By Chidi Anthony Opara
Nigeria, the most populated country in Africa, is a multi-ethnic and multi-lingual nation. It is made up of ethnic nationalities like: Hausa / Fulani, Yoruba, Igbo, Ijaw, Efik, Ibibio, Bini, Nupe, Igala, Urhobo, Itsekiri, to mention a few, each with its distinct language. The country's multi-ethnic and multi-lingual nature engenders an equally multi-cultural setting. Nigeria's cultural diversity find expressions in the literary and artistic endeavors of her peoples, namely: poetry, prose, painting, music, sculpture, drama, dance, etc.
Poetry as an art form has undergone evolution from pre-colonial to colonial and then to post-colonial and contemporary eras in Nigeria. Poetry in the pre-colonial era was unwritten. There exists a thin line between poets and musicians, who composed and rendered poetry in musical form. Poets then like Mazi Oparan'aku Onyeukwu (author's grandfather), of Umude Avuvu in the present day Ikeduru local Government Area of Imo State Nigeria, whose nocturnal poetry renditions earned him the nickname "Obe na abali" meaning "the nocturnal voice", published their works in form of renditions at funerals, marriage ceremonies, etc. Poets then were also prominent in boosting the morale of tribal warriors, as well as composing verses for use by diviners like the Ifa practices of the Yoruba race. Their presence in palaces were also considered as a paraphernalia of royalty. Poetry themes then consisted in promoting virtues and condemning vices in the then compressed society. One feature of pre-colonial Nigerian poetry that is lacking in other eras is its spiritual leaning. Poets in that era had affinities with deities worshiped in their cultures. In most pre-colonial Nigerian cultures, poets were regarded as anointed mouthpieces of deities and are accorded recognition as quasi-practitioners. Remarkable also is the survival of the oral poetry of this era which still find expressions in the works of modern day Nigerian schools of oral literature like Professor Wande Abimbola.
The introduction of western style education in Nigeria by the colonial missionaries, radically changed the shape of poetry, this generation of Nigerian poets, like; Wole Soyinka, John Pepper-Clark, Christopher Okigbo, Gabriel Okara, et al., Having acquired western education, published their poems in book form and rendered them in radio and television stations and on the stages of semi-modern theaters. The themes however, centered primarily on fighting colonialism, which was regarded as a vice. Poetry themes during the colonial era inclined towards academic, resulting into a tendency to weave the poetry of that era to appeal principally to members of the academia. The polarization of international political economy into capitalism and socialism also affected the themes of colonial era Nigerian poets, most of which had been educated in Europe and America. The effect of this polarization will better be appreciated when the works of Nigerian poets of this era are assessed.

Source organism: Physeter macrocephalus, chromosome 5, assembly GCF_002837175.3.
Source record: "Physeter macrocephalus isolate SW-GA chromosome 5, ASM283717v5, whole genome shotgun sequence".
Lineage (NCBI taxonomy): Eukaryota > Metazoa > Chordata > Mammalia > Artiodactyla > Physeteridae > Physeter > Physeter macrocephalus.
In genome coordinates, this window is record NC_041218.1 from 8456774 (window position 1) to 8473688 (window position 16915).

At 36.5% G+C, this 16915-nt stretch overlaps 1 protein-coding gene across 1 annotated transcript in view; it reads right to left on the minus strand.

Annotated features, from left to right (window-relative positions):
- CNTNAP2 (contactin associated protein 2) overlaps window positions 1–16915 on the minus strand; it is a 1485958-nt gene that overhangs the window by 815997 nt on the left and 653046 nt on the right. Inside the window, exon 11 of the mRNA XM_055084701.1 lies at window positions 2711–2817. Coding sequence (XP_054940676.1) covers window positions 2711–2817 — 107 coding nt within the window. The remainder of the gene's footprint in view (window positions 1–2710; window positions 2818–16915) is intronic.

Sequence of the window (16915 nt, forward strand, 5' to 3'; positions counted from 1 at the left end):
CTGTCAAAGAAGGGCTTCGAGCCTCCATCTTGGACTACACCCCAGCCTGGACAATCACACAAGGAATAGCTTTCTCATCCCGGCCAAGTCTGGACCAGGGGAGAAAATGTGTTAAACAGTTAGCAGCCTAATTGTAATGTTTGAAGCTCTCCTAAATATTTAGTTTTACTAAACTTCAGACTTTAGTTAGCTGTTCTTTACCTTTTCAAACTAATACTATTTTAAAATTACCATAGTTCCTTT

By the end of colonialism, poets in post-colonial Nigeria, now exposed to technological education, drastically changed the style and themes of poetry writing and rendition. Compressing Nigerian poetry themes in the post-colonial era into particular molds is somehow difficult. This is because of the emergence of various socio-economic, political and cultural tendencies which poets of this era must appeal to. Even in the midst of this difficulty, post-colonial era Nigerian poets like Niyi Osundare, Onwuchekwa Jemie, Chari Ada Onwu, et al, managed to focus on socially, politically and culturally relevant themes.
Contemporary Nigerian poets like: Obi Nwakanma, Odia Ofeimun, Chidi Anthony Opara, Ogaga Ifowodo, Maik Nwosu, Sola Osofisan, et al, publish mainly on the Internet and render their poems with sophisticated audio-visual instruments via equally sophisticated audio-visual broadcast channels and on stages of ultra-modern theaters. One of the major challenges faced by Nigerian poets of this era is the inability and / or reliance on the parts of literary critiques, who should normally be the fulcrum of qualitative literary craftmanship to upgrade their own skills to meet the challenges of literary productions in an Internet age. Another major Challenge is the erroneous belief in contemporary Nigeria that Poetry is only an intellectual exercise, which entertainment content should not be emphasized. While contemporary Poets in other parts of the world are exploiting this entertainment aspect to enhance themselves and their societies, professionally, economically, politically, socially and culturally, contemporary Nigerian Poets still view their craft from an erroneous prism of poetry being only an intellectual exercise, with its attendant professional, economic, political, social and cultural consequences. Internet poetry publishing has however, contributed greatly to the collapse of poetry hegemonies formed along Ibadan-Ife-Lagos and Nsukka-Enugu-Owerri literary axis respectively, immediately after the Nigerian civil war.